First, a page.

Not-for-profit hospitals' financial outlook has stabilized thanks to a significant pay raise from the CMS and the extended delay of the Medicaid disproportionate share payment cuts, a new Moody's Investors Service report concluded.
Operating cash flow will grow 2% to 3% next year, driven by the highest Medicare reimbursement rate increases in around a decade, Moody's said in the report as it changed its outlook from negative to stable. Although industry observers are still cautious as not-for-profit hospitals navigate price transparency mandates, threats to the Affordable Care Act, technology integration, rising Medicare and Medicaid volumes, and efforts to rein in drug prices as they pertain to 340B-eligible hospitals, among other hurdles.
The CMS estimates a $4.67 billion boost in hospital payments in its 2020 inpatient prospective payment system update, which will contribute to 4% to 5% higher top-line revenue, according to the report. Incremental increases in commercial rates in much of the country as well as patient volumes will also bolster revenue. Ongoing expense rationing is poised to improve cash flow, although labor shortages will likely offset some of those gains.
Another delay in Medicaid disproportionate-share hospital cuts to the tune of $4 billion will benefit many not-for-profit hospitals that care for large volumes of uninsured individuals and those covered by the government. That delay is expected until at least late 2020.
The cuts were mandated through the Affordable Care Act on the theory that uncompensated care would decrease as more gained coverage. But the rising cost of healthcare, along with the burden of high-deductible health plans and moves to undermine the ACA, have increased patients' and hospitals' financial exposure. The CMS' plans to cut Medicare reimbursement under the 340B drug discount program and site-neutral payment are also looming.
While many health systems have implemented cost-cutting strategies, digital patient-facing technology and revenue stream diversification efforts, a conservative approach is still warranted, said Gurpreet Singh, a partner at PricewaterhouseCoopers and leader of its health services sector.
"I generally agree that those health systems are better set up for success, but I would expect technology investment not to decrease but increase," said Singh, adding that hospitals must manage that technology investment in the context of pricing growth and other broader trends. "There has to be a real focus on understanding how to get the most value out of the technology."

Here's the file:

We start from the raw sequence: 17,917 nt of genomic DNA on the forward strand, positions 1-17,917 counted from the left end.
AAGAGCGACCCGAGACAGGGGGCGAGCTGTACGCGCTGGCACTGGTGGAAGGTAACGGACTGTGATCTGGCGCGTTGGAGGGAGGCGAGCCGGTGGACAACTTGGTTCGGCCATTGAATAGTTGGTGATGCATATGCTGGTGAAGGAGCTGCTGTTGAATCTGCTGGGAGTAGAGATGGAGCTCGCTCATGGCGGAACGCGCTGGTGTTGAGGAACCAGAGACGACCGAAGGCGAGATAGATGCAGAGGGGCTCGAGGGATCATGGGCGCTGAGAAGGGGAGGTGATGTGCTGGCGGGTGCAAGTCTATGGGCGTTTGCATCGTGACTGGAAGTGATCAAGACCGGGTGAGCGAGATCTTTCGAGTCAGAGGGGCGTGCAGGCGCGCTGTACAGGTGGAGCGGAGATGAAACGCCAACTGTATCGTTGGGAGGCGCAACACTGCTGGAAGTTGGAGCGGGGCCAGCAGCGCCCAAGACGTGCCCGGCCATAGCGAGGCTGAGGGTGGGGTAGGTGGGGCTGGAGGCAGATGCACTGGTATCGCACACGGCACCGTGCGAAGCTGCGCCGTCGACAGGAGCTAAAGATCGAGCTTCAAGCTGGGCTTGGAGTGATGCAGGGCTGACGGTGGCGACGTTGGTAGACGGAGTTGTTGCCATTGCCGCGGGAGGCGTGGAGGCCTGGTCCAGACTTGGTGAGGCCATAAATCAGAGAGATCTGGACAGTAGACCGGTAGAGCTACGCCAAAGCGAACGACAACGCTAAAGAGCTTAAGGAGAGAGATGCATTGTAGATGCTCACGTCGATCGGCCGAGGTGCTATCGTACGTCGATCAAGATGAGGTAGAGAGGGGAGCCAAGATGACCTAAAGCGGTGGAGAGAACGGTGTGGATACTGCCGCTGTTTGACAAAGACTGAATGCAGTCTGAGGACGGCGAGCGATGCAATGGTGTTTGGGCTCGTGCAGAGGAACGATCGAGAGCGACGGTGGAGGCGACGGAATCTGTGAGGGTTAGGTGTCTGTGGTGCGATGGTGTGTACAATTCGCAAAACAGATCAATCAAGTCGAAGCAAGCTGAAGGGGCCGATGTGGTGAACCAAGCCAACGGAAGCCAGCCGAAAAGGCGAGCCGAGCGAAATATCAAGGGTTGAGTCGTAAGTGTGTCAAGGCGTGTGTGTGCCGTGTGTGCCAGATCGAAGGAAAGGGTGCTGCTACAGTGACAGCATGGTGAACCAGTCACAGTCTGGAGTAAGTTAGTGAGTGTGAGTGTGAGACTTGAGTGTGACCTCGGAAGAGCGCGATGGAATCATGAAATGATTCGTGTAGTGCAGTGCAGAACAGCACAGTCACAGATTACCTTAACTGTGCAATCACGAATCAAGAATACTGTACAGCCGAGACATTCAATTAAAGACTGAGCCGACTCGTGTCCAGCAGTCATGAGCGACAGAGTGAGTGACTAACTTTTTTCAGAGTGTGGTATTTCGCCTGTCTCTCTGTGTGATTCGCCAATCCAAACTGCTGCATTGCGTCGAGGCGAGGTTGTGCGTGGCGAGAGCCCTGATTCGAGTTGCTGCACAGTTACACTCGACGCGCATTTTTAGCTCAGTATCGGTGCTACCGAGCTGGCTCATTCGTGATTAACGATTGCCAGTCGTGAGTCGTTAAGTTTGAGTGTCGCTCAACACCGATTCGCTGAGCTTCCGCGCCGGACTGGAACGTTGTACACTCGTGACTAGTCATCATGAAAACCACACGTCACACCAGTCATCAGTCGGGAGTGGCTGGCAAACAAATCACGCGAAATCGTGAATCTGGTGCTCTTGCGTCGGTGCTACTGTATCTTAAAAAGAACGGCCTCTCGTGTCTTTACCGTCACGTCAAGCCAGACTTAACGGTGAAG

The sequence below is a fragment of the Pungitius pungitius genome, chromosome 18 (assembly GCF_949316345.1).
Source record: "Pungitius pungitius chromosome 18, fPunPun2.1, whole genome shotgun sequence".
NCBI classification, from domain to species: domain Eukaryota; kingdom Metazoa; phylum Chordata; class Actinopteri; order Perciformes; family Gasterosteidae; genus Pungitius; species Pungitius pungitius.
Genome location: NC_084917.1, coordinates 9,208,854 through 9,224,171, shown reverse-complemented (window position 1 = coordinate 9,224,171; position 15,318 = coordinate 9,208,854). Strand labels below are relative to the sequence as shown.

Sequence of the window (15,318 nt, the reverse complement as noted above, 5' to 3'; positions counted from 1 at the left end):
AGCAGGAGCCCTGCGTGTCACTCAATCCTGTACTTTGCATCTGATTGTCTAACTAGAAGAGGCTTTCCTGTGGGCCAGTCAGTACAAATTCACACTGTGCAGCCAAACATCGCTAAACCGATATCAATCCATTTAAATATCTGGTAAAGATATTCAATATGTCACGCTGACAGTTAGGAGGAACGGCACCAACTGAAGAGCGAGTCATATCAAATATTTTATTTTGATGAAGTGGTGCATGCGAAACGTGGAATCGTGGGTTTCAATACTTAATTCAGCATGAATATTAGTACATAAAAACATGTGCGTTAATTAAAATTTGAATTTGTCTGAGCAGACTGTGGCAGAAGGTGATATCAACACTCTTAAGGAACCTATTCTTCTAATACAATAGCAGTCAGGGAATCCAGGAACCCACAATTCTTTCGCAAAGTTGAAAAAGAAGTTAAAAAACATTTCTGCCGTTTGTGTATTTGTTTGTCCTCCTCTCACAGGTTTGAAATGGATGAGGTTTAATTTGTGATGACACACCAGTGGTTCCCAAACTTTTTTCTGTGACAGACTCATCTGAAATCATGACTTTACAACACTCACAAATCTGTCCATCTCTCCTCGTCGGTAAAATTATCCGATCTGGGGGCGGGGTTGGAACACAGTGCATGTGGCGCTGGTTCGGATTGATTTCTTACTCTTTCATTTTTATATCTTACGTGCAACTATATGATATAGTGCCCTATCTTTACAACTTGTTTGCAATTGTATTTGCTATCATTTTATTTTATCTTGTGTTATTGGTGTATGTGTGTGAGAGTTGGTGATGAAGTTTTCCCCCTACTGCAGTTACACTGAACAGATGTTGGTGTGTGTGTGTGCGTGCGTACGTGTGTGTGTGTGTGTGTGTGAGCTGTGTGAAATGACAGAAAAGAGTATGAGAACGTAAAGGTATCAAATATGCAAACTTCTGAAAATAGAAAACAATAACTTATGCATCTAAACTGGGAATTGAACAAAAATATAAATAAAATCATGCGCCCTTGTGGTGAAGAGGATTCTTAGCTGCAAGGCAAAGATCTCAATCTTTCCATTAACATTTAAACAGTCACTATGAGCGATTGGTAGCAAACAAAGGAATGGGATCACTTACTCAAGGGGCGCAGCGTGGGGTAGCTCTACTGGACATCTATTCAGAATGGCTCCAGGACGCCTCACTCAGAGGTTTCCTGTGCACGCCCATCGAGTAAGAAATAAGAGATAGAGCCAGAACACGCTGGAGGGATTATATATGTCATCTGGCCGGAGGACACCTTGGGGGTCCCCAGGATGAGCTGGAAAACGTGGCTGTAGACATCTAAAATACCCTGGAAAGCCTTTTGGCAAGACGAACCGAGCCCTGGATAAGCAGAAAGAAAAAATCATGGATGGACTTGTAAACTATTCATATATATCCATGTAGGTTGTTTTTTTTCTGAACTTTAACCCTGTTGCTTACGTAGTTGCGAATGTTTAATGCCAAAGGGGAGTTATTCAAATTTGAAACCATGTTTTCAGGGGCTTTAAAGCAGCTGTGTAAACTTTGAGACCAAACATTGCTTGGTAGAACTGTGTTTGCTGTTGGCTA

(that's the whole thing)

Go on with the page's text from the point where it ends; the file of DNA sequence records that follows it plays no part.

Additional cash flow may fuel mergers and acquisitions, analysts said. Moody's expects M&A activity to pick up as hospitals look to gain leverage with commercial insurers. Smaller hospitals will also benefit from buyers' access to capital and information technology, according to the report.
Analysts noted that slight commercial reimbursement rate increases will lift revenues. But hospitals in some markets indicated that commercial insurers are increasingly denying reimbursement or requiring significantly more documentation before paying claims, increasing revenue-cycle costs.
Patient volume will continue to grow, although at slower rates, Moody's predicts. More will shift to the outpatient sector and to observation stays, which will curb revenue.
Hospitals stand to lose revenue if baby boomers shift to Medicare over the next decade and drop commercial insurance, analysts said. Medicare patients accounted for 46.8% of not-for-profit hospitals' business in fiscal 2018, up from 44.1% in fiscal 2014, Moody's data show.
Meanwhile, wage growth has paled in comparison to deductible growth, increasing patients' and hospitals' exposure. Deductibles increased 162% from 2009 to 2019 while wages only rose 26%, according to data from Moody's, the Bureau of Labor Statistics and the Kaiser Family Foundation.
A shift from commercially insured to government-backed coverage typically doesn't lend itself to bottom-line improvement, said Jeff Goldsmith, national adviser for Navigant.
"Revenue growth is one half of making money, the other is not letting expenses grow more," he said. "That is the worry."